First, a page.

BackgroundNumerous studies have demonstrated the accuracy of epiaortic ultrasound scanning (EAS) for assessing ascending aortic disease. It remains unclear whether EAS changes the incidence of perioperative stroke after off-pump coronary artery bypass (OPCAB).MethodsWe studied a retrospective cohort of 2292 patients who underwent isolated OPCAB from January 2001 to December 2011. Patients were retrospectively subdivided into two groups: the non-EAS group (n=1019) who underwent OPCAB under only intraoperative transoesophageal echocardiography and the EAS group (n=1273) who underwent OPCAB under EAS.ResultsIn the non-EAS group, 317 (31.1%) patients underwent OPCAB with partial aortic clamping and 702 (68.9%) underwent OPCAB without partial aorta clamping. In the EAS group, 301 (23.7%) patients underwent OPCAB with partial aortic clamping and 972 (76.3%) underwent OPCAB without partial aortic clamping. The incidence of early stroke was not different statistically between the EAS and non-EAS groups [non-EAS 1.7% (17/1019) vs EAS 0.8% (10/1273); P=0.052]. However, in the subgroups of patients with partial aorta clamping, the incidence of the early stroke was significantly lower in the EAS group [2.8% (9/317) vs 0.7% (2/301) P=0.041].ConclusionsEAS has a significant clinical benefit in reducing the incidence of early stroke in cases of partial aortic clamping in OPCAB. Therefore, EAS should be considered in patients who need partial aortic clamping in OPCAB.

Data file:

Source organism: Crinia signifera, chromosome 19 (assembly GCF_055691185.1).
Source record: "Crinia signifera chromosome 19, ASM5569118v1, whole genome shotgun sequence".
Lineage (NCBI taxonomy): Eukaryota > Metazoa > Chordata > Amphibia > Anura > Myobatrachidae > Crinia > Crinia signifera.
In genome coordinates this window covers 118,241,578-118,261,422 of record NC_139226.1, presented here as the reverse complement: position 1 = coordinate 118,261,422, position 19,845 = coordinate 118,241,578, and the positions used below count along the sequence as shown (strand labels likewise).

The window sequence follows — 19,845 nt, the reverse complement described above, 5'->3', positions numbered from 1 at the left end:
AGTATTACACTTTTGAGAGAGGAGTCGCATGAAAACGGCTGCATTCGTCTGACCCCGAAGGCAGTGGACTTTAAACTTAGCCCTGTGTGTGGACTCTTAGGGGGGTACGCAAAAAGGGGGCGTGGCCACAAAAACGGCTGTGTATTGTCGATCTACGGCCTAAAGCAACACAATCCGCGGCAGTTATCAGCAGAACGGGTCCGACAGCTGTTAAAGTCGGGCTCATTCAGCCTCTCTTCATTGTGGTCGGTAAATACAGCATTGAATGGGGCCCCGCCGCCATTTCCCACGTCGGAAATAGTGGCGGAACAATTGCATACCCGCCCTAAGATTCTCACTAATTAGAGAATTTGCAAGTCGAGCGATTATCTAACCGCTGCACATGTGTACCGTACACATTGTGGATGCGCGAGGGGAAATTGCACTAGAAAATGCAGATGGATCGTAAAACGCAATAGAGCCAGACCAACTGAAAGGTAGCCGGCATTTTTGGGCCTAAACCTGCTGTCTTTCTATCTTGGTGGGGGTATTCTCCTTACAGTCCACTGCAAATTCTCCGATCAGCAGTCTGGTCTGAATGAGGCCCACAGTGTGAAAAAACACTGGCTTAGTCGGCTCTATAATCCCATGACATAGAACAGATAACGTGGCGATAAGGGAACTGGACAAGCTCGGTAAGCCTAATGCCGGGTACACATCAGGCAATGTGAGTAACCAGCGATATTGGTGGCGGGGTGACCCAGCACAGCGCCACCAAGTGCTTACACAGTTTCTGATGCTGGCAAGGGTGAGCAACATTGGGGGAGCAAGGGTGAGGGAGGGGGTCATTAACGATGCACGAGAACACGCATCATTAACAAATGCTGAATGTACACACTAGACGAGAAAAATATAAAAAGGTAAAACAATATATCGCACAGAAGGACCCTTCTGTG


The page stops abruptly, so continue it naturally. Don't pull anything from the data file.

Bibliographical noteFunding Information:
This work was supported by departmental sources only.
All Science Journal Classification (ASJC) codes
- Anesthesiology and Pain Medicine